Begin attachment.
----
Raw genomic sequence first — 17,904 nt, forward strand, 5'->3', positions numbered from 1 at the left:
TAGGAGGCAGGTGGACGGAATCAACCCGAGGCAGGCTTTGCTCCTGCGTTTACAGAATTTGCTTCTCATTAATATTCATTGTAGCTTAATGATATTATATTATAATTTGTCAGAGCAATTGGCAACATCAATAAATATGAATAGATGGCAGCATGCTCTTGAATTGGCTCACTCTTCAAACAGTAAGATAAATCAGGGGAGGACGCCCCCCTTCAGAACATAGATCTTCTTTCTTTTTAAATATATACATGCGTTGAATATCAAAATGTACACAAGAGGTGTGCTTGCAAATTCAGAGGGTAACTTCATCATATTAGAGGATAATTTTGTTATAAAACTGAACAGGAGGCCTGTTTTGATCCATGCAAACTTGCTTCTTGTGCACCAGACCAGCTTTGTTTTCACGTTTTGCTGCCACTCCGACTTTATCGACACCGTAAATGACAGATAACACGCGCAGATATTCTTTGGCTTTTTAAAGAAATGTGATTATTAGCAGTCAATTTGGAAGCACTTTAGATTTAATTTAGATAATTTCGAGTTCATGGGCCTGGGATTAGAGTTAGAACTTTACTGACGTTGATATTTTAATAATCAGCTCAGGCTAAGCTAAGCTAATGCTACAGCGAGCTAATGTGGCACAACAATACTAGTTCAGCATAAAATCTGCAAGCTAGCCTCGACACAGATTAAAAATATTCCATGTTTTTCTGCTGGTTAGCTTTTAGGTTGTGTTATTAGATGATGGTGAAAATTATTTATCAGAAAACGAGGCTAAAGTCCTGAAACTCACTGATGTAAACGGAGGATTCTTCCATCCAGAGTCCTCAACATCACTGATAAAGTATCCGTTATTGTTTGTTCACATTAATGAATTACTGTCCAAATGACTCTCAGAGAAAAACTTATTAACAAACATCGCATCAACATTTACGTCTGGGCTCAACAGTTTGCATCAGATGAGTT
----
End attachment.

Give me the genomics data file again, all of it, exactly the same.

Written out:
Raw genomic sequence first — 17,904 nt, forward strand, 5'->3', positions numbered from 1 at the left:
TAGGAGGCAGGTGGACGGAATCAACCCGAGGCAGGCTTTGCTCCTGCGTTTACAGAATTTGCTTCTCATTAATATTCATTGTAGCTTAATGATATTATATTATAATTTGTCAGAGCAATTGGCAACATCAATAAATATGAATAGATGGCAGCATGCTCTTGAATTGGCTCACTCTTCAAACAGTAAGATAAATCAGGGGAGGACGCCCCCCTTCAGAACATAGATCTTCTTTCTTTTTAAATATATACATGCGTTGAATATCAAAATGTACACAAGAGGTGTGCTTGCAAATTCAGAGGGTAACTTCATCATATTAGAGGATAATTTTGTTATAAAACTGAACAGGAGGCCTGTTTTGATCCATGCAAACTTGCTTCTTGTGCACCAGACCAGCTTTGTTTTCACGTTTTGCTGCCACTCCGACTTTATCGACACCGTAAATGACAGATAACACGCGCAGATATTCTTTGGCTTTTTAAAGAAATGTGATTATTAGCAGTCAATTTGGAAGCACTTTAGATTTAATTTAGATAATTTCGAGTTCATGGGCCTGGGATTAGAGTTAGAACTTTACTGACGTTGATATTTTAATAATCAGCTCAGGCTAAGCTAAGCTAATGCTACAGCGAGCTAATGTGGCACAACAATACTAGTTCAGCATAAAATCTGCAAGCTAGCCTCGACACAGATTAAAAATATTCCATGTTTTTCTGCTGGTTAGCTTTTAGGTTGTGTTATTAGATGATGGTGAAAATTATTTATCAGAAAACGAGGCTAAAGTCCTGAAACTCACTGATGTAAACGGAGGATTCTTCCATCCAGAGTCCTCAACATCACTGATAAAGTATCCGTTATTGTTTGTTCACATTAATGAATTACTGTCCAAATGACTCTCAGAGAAAAACTTATTAACAAACATCGCATCAACATTTACGTCTGGGCTCAACAGTTTGCATCAGATGAGTT